see + do
Concierge.com's insider take:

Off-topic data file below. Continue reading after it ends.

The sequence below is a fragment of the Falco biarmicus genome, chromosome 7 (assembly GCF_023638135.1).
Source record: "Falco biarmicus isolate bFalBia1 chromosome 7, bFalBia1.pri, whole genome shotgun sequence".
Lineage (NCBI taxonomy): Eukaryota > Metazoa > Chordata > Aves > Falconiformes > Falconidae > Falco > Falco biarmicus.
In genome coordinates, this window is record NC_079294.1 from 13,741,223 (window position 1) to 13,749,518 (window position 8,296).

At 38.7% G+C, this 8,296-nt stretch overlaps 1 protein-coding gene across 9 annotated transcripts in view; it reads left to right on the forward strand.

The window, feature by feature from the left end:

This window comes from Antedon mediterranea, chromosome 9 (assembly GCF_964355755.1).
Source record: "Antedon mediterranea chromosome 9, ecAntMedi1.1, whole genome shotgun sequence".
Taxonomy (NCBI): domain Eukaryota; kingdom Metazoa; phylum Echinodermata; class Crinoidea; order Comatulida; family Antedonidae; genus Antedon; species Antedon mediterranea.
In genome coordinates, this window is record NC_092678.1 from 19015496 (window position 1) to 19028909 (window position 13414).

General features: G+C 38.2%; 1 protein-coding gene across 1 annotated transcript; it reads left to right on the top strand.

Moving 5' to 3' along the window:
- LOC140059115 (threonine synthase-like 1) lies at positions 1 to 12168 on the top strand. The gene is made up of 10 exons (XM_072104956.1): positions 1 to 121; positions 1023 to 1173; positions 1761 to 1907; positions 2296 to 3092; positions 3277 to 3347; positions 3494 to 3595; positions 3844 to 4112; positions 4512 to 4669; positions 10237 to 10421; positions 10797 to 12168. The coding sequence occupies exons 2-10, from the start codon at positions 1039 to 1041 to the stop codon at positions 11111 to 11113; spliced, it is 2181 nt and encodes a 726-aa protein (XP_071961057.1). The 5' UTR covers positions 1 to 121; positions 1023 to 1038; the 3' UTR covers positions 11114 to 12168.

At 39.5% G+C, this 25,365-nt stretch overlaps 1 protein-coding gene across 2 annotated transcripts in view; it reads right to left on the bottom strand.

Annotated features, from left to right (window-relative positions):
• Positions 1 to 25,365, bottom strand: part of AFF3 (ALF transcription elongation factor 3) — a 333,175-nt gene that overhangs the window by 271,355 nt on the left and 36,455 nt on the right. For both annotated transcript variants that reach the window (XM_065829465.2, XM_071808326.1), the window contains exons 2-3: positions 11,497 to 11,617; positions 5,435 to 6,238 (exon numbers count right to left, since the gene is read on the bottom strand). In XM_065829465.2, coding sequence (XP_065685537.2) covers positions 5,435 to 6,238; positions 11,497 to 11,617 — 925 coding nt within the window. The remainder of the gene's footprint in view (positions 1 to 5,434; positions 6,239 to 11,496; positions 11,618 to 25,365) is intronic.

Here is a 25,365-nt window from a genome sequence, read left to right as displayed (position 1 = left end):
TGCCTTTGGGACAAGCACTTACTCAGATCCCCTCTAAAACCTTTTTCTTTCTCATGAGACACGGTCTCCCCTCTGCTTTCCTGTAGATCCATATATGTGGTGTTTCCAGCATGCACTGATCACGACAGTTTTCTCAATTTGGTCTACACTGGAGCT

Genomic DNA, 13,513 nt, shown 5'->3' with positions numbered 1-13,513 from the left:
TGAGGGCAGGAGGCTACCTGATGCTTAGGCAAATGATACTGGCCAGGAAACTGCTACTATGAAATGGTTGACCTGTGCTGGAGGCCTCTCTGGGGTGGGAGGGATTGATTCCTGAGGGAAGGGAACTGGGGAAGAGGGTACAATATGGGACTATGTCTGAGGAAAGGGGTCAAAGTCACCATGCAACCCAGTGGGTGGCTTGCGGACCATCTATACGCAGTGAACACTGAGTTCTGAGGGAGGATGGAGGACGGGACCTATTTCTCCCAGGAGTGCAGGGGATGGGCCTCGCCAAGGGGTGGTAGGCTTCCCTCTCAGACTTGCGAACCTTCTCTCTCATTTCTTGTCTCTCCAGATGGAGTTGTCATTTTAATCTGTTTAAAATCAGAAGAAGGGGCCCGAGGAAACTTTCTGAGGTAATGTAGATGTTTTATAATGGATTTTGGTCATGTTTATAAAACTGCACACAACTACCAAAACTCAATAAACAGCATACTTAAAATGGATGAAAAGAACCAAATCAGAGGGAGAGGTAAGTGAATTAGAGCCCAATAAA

These craggy peaks rise 2,600 feet into the air on the south part of the island known as the Val de Pitons. Sure, you can view the mountains from the comfort of your cruise boat or hotel room while idly drinking a beer that bears their name, but to truly experience the Pitons, lace up your hiking boots. The smaller (and steeper) Petit Piton is the more difficult, and is best suited to experienced climbers. Scaling the taller Gross Piton will take two hours each way, winding up a rain forest trail of boulders and twisted tree roots that circle the mountain. There's no point pretending it's easy, but most make it up, thanks in good part to the knowledgeable and patient guides from the Rastafarian community at the mountain's base (whom you can hire on-site or book through your hotel). Right when you think you can go no farther, your guide will stop and tell you about foliage or history, choosing strategic times to give ambitious but exhausted climbers a break. The reward is magnificent views to the south and north, with the neighboring islands of St. Vincent and Martinique clearly visible. The best time to start is between 7 and 9 am, to beat the heat and crowds.—Update by Douglas Wright
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